Kingsport: I’ve Got Plans

I have been working on records of the Kingsport Planning Commission. The bulk of the files range from 1950-1982.  They were donated about 10 or more years ago. They looked like this:
smStart508
Everything you see that is light grey (record center boxes) needed to be addressed. Basically, this collection took up three entire shelving sections. Here was the PLAN.
1. Review each series for research value and historical value.
2. Files belonging to series that had value would need to be sorted and either processed or purged.
3. Depending on what we retained, re-configure the arrangement.

After more than a week of work, we decided that four of the series were worth preserving: Annexation, Glass Plate Negatives, Miscellaneous, and Zoning. Here is what the final purged stack looks like:

Purged Stack
While it was tempting to toss everything and move on to a “pretty” collection, we resisted. My paws dug inside of every single box you see, and probably half of the folders, in order to make necessary decisions. Annexation was reduced from 7 record center boxes down to 1. In the new arrangement, it became Series I. Miscellaneous was reduced from 4 boxes down to 1 and anything we wanted from purged series was included in what became the new Series II. Essential meeting minutes and notes from the Zoning series were processed and treated as an accrual to a previously processed Planning Commission Minutes collection. Here is what the two completed series look like, now:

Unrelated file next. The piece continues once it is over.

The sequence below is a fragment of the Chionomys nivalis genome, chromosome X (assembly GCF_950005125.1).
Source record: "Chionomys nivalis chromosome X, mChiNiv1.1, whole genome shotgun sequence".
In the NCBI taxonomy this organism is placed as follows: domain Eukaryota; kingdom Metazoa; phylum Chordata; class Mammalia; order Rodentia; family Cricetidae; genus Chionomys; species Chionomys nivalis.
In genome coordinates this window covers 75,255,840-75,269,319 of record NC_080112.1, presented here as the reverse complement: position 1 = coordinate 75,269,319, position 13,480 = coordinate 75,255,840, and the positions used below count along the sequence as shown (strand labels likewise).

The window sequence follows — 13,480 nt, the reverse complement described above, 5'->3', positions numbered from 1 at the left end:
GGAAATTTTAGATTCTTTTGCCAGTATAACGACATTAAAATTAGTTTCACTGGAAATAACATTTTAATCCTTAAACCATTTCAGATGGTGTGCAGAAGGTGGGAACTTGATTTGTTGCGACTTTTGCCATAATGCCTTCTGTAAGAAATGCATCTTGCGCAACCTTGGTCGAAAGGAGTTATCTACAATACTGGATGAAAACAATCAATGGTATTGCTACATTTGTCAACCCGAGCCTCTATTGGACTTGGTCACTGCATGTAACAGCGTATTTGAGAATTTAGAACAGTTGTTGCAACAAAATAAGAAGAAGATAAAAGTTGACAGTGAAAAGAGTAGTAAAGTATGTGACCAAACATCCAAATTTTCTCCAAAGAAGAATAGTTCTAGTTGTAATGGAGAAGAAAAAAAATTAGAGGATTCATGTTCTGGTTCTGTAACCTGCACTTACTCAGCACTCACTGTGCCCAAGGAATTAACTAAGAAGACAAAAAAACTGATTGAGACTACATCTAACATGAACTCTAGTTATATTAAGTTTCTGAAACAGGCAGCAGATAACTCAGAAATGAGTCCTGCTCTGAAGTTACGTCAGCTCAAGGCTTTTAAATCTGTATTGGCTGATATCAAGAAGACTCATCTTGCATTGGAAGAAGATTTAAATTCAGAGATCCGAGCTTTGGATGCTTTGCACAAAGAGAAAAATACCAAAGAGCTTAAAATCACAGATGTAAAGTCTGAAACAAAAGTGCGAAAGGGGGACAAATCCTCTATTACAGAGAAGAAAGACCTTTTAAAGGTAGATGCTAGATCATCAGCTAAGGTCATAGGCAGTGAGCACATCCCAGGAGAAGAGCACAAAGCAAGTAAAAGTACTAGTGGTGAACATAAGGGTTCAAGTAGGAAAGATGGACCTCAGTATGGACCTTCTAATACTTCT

small Collection
A patron interested in researching the history behind Kingsport’s growth can find answers in the Annexation files, neighborhood by neighborhood, and street by street. Miscellaneous contains reports prepared for the commission on development and urban planning, from soil conservation to transportation and education.

Currently, I am in the process of scanning glass plate negatives of aerial photography.

Glass Plates
There are four record center boxes in this series and each contains about 42 plates. We will scan them as .tif files on our awesome scanner.
Scanner
It’s likely that we will not retain the original negatives. Glass negatives should be housed upright in special boxes with board dividers and individual four-flap folders (read the excellent Minnesota Historical Society article). The supplies can be quite expensive. Also, the optimum storage temperature is below 65 deg F and 35% RH. The Kingsport Archives is maintained at 68 deg (read OCLC’s recent preservation post).

Three exciting things will come from all of this hard work. 1. The Muriel C. Spoden Collection will get to move from the processing shelves to permanent shelves within the cage! 2. I can help Brianne with two ongoing outreach projects that make use of our historic photographs of downtown Kingsport and 3. I’ll have time to develop a HistoryPin site for the archives.

That should be “pretty” and exciting!

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2 Responses to Kingsport: I’ve Got Plans

  1. Eric Rogers says:

    Why is the .tiff format used as opposed to other file formats? Is that an archival standard?

    • Kari says:

      .tiff formatting has the least amount of compression with a high resolution. Individual archives develop their own best practices depending on their hardware and software abilities and storage capacity.

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